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The building that houses this loft was never constructed with a future residential scenario in mind. It was built in 1917, and originally housed an enormous battery and generators, intended as a backup in the event of power failure in Boston. 

Dimensionally, it’s a very deep building. Thus, there is a lack of light and air at its core. Since there are high ceilings, the space gave us the opportunity to bring light deep into the space, using every opening to carve into the core. In order to do this, we worked systematically with the program, studying all the support spaces — closets, storage, bathrooms and circulation zones — to configure them in such a way that they gain their position as close to the center of the building as possible, in turn leaving the best light and air for the served spaces, the living and dining room, as well as the bedrooms. 

We also had to factor that the support spaces — such as the bathrooms and kitchen — came with massive amounts of infrastructure; thus we capitalized on the spaces of the core to weave those elements deep within the residual spaces of both the plan and section of the space. In this way, the edges of the living areas were never compromised by the infrastructure that serves them. The organization of the apartment, then, is formed like a dumbbell, with bedrooms to the south and the living room to the north. The entry hall forms the link between these two extremes and offers a new spine that brings coherence to the apartment.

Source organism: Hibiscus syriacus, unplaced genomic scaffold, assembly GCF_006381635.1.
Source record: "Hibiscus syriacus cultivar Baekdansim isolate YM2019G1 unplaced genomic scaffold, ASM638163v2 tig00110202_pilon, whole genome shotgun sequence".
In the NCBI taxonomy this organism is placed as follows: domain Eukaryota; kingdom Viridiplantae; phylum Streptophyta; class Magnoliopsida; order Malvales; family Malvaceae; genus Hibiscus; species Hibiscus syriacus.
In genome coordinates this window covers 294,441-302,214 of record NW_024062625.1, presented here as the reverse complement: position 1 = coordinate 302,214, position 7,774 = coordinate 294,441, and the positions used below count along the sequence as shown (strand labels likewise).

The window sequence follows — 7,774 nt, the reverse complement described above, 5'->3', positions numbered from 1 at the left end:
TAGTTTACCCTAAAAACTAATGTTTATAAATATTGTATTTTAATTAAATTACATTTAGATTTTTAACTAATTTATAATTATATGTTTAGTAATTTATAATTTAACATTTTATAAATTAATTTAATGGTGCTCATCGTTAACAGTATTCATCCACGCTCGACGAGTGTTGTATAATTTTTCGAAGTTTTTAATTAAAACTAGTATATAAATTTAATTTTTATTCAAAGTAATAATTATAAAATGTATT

Architect: Office dA

Principal in Charge: Nader Tehrani
Project Architect: Dan Gallagher
Project Coordinators: Sean Baccei, Harry Lowd
Design Team: Monica Ponce de Leon (Principal), Lisa Huang, Arthur Chang, Penn Ruderman, Ahmad Reza Schricker, Julian Palacio, Ellie Abrons

Simpspn Gupertz & Heger (Structural)
Ripman Lighting (Lighting)
Wozny Barbar & Assoc. (MEP)
CW Keller (Millwork)

Photographer: John Horner

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